That’s the question I’m attempting to answer with the concept for a new product development company that I hope to start when I finish my Masters in biomimicry. I have a BA in Economics and History, an MBA, and a 20-year career in business and product development. Why am I getting this degree in science? Because I believe that all these aspects need to be combined for the sustainability and health of the planet. And as a happy consequence, I want to employ talented scientists in that endeavor so that their research is more widely applied and they are able to generate an income with benefits that helps them live a good quality of life outside of the drudgery of the ever-more-competitive funding cycles.
I understand that this is a very tall order. That it will take a huge amount of work and time to get this right. But I think I can do it, and I’m going to try for all our sakes.
Oh hi. Happy Saturday. Reading Marie Carter’s book, Holly’s Hurricane, a futuristic novel about the ruins of NYC after a Category 4 hurricane strikes in the year 2040. Marie’s brilliant storytelling will be on full display at Caveat for NYC’s Secrets & Lies on Feb 7th at 7pm. Will she be telling a story as fictional and as believable as her novel? Join us and find out! Tickets on sale now: https://t.co/SWCxT6UCeQ
Remember that a fire can also be a kiln. Whether it consumes you or improves you is all about your perspective. I’ve had a very difficult 24 hours. This point-of-view and great friends got me through. If you’re going through a tough time, I hope this idea helps you, too. Sending you love.
Can’t get this smile off my face because this wk I’m officially a grad student for the 2nd time & for the 1st time am a scientist-in-training. I started my biomimicry program at The Biomimicry Center at Arizona State University. (The program is mostly online so I am still in NYC!) To realize this dream means more to me than I have words to express. Beyond grateful!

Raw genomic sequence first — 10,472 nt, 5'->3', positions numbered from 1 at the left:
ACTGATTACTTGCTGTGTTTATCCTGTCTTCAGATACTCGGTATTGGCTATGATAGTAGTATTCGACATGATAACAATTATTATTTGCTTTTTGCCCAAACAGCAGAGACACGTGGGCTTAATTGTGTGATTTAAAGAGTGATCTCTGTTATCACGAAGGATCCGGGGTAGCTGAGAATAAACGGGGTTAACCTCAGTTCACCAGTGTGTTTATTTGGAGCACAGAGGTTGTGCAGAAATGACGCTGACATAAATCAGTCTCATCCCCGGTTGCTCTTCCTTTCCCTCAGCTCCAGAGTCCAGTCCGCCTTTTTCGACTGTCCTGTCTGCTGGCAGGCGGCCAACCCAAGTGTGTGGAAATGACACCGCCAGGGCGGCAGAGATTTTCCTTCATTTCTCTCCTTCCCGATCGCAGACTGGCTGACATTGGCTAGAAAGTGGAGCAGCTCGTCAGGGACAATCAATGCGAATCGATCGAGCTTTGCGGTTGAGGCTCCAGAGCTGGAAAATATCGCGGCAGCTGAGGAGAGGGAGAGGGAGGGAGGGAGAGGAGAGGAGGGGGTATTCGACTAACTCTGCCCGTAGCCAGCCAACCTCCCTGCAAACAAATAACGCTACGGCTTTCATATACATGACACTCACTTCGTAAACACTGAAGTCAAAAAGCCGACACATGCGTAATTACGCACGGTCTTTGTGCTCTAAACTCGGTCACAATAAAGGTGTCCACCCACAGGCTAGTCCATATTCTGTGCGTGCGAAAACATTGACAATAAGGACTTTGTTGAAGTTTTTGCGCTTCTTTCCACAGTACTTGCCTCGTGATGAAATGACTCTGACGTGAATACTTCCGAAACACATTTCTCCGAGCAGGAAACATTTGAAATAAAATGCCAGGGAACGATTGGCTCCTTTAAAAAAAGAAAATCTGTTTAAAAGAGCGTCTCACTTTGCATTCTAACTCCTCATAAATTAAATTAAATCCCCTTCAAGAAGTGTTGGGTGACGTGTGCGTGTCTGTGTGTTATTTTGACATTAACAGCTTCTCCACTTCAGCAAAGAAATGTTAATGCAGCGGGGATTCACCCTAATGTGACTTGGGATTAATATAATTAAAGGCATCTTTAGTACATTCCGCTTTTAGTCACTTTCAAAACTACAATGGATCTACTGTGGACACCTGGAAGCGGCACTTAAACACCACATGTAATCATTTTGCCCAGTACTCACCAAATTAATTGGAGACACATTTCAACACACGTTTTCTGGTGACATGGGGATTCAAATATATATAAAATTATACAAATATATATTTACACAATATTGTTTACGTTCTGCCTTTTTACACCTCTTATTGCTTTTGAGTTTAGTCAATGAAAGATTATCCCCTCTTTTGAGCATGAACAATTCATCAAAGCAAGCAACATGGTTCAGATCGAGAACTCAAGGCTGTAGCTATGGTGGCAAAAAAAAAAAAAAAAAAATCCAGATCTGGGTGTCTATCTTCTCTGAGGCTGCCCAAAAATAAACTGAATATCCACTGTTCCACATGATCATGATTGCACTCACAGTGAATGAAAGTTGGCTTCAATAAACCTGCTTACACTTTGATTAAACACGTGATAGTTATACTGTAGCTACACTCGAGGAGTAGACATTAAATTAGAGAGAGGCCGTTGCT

In 2013 I did a summer house swap with someone in LA. (Similar to the movie The Holiday.) I stayed in her condo in Santa Monica for 3 months & she stayed in my Upper West Side NYC apt. This summer I’d like to do a house swap again with someone who lives in a not too humid / not too hot location, US or international. Dog friendly. I still live on the Upper West Side, 1/2 block from Central Park, near all the museums, lots of neighborhood amenities, and great subway / bus access. Know anyone who might be interested? Please send them my way!
“The show doesn’t go on because it’s ready; it goes on because it’s 11:30. You can’t be that kid standing at the top of the waterslide, overthinking it. You have to go down the chute.” ~Tina Fey
Strongly feeling this sentiment from the great Tina Fey as I get ready to begin grad school in biomimicry on Monday. A HUGE THANK YOU to all of you who have been so dang supportive of this whole process. It’s really overwhelming and exciting and mind-boggling that I’m standing on this precipice and taking the leap. I’m scared and happy and nervous and thrilled and in awe that this all worked out as it did. All the feels.
I couldn’t have dreamed a better next step. I’m so grateful for this opportunity and I’m going to work my tookus off to do the very best I can. And to think this is all happening right now because Alie Ward interviewed a shark expert on the Ologies podcast about the healing properties of its mucus. Goodness, I will never forget that moment when I was on Broadway across the street from Lincoln Center walking to work, completely enthralled with the idea of finding a class or workshop in biomimicry. I never thought I’d find a whole damn Master of Science in this discipline and that I’d get in. Magic is everywhere; it’s all around us all the time.
If you’re starting something new in this new year, I hope this quote by Tina Fey helps you, too. Be scared and do it anyway, whatever it is. We’re all in this together. We’re all just walking each other home.